tisdag 8 maj 2012
Snow Buntings and Snow Huntings
One of the nicest signs-of-spring here in Tromsø in Northern Norway is when the large flocks of Snow Buntings (Plectrophenax nivalis) arrive. To me, they always make me think of some kind of large black-and-white butterflies when they fly around, and their beautiful and rather mournful song stir up many memories from when I lived on Svalbard up in the north. In short, it`s one of my favourite birds.
Snow Bunting - male
After having spent the winter in Russia and adjacent areas, the Snow Buntings migrate north-east in the spring and stop here in Northern Norway before they continue on their long journey to the breeding areas in Eastern Greenland. The coasts of Northern Norway is the last chance for them to refill their body-reserves before undertaking the long flight across the Atlantic, and many of them double their weight before they continue their journey.
Snow Buntings coming in for landing on a grassland patch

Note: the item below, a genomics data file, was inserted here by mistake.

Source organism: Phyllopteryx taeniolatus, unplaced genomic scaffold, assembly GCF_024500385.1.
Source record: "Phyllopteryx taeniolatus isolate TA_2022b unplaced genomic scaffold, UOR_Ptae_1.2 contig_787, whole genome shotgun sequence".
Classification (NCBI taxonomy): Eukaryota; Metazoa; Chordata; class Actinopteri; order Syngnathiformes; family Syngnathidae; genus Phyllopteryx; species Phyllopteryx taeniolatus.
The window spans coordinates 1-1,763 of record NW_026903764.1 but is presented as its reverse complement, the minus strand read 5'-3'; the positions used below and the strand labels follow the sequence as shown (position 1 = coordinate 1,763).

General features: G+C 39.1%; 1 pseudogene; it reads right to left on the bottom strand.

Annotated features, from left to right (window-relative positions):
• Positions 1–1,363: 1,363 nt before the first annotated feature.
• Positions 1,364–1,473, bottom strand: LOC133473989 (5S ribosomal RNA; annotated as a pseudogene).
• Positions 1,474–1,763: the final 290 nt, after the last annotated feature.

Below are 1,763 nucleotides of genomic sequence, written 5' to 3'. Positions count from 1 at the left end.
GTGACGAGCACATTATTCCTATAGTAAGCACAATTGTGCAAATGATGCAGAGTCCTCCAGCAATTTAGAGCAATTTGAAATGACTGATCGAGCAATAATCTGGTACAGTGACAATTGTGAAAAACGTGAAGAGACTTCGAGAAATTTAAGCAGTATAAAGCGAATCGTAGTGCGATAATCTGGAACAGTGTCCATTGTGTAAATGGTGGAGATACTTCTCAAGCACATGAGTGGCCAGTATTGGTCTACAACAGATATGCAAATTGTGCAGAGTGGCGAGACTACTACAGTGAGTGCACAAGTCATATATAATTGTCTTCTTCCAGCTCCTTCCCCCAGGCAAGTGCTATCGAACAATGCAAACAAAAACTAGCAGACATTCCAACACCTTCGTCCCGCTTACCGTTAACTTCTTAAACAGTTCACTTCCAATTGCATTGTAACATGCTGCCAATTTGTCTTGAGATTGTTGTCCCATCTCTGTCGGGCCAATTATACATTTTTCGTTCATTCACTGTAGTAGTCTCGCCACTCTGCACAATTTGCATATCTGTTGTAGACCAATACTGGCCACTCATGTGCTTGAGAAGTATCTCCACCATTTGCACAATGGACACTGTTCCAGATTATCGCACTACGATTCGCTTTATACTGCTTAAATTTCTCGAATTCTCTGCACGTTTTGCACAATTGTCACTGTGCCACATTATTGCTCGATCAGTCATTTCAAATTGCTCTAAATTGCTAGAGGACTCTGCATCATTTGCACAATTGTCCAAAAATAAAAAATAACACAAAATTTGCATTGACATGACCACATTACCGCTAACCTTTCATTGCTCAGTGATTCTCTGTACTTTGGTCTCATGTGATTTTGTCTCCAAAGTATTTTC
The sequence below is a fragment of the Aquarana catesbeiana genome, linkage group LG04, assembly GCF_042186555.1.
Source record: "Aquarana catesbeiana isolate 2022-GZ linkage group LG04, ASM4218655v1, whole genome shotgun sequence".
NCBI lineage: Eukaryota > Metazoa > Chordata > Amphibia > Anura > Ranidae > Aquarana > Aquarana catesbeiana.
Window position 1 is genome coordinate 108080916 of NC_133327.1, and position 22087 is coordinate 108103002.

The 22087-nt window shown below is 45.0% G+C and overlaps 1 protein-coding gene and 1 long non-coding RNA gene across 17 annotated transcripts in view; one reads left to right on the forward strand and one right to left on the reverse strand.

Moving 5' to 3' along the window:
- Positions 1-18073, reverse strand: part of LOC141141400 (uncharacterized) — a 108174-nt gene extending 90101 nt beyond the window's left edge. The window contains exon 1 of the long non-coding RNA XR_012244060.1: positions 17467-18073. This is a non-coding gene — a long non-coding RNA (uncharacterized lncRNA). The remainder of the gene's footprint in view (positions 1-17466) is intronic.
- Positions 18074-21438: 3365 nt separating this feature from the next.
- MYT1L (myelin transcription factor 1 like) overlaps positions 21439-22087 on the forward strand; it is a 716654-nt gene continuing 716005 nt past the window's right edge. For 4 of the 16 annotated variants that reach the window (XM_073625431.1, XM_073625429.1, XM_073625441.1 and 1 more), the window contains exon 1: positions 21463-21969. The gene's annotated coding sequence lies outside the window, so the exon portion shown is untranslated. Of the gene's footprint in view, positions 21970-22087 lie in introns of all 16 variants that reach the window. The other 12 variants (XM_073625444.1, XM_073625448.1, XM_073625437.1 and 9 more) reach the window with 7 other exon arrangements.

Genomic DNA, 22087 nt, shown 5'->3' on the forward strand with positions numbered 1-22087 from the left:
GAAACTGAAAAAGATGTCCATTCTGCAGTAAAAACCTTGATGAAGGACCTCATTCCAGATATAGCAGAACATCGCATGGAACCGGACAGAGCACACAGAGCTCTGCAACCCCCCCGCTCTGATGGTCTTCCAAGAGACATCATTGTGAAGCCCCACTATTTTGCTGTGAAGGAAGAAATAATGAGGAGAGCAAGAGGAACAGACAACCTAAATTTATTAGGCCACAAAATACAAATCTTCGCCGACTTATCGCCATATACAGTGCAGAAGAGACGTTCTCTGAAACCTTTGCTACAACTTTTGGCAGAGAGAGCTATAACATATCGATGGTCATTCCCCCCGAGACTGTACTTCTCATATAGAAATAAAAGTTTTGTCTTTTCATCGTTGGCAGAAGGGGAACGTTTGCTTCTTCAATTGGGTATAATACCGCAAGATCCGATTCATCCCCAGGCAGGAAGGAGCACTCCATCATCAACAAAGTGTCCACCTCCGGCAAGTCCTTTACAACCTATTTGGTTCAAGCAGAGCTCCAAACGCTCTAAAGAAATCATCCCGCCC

The first Snow Buntings usually arrive here in the end of March, but the large flocks arrive somewhat later in April and mix with the local breeding birds. In some years, they pass by the area almost unnoticed, mostly high up in the mountains, but in years with heavy snow-fall in the spring (like this year), they may be seen foraging in large flocks along the coasts and mud-flats and even in the middle of Tromsø city center.
Early in spring, the flocks are dominated by males. The females usually arrive a bit later.
This year, the snow is still falling even though it`s soon mid-May. Other birds, with similar migration patterns and breeding habitats, have also turned up in the large flocks now, and during the last couple of days Lapland Buntings (Calcarius lapponicus) have arrived within the Snow Bunting flocks. During a weekend trip, I spent some time with the birds with my camera in the rather chilly summer weather of Troms.
Two Snow Buntings together with a Lapland Bunting
Two males fighting on top of the snow. The background has been burned out.
The arrival of the Snow Buntings attracts various birds of prey that don`t say no to a well-fed bird. While photographing a flock in the snowfall this Sunday, one of the most formidable hunter of small birds, the Sparrow Hawk (Accipiter nisus), suddenly appeared in the middle of the flock and grabbed a snow bunting for lunch.
With relatively strong winds from the East, it is probably just a matter of days before the majority of them leave now, but soon another nice spring-migrant, the Red Knot (Calidris canutus), is here again, replacing the black and white flocks with flocks of red...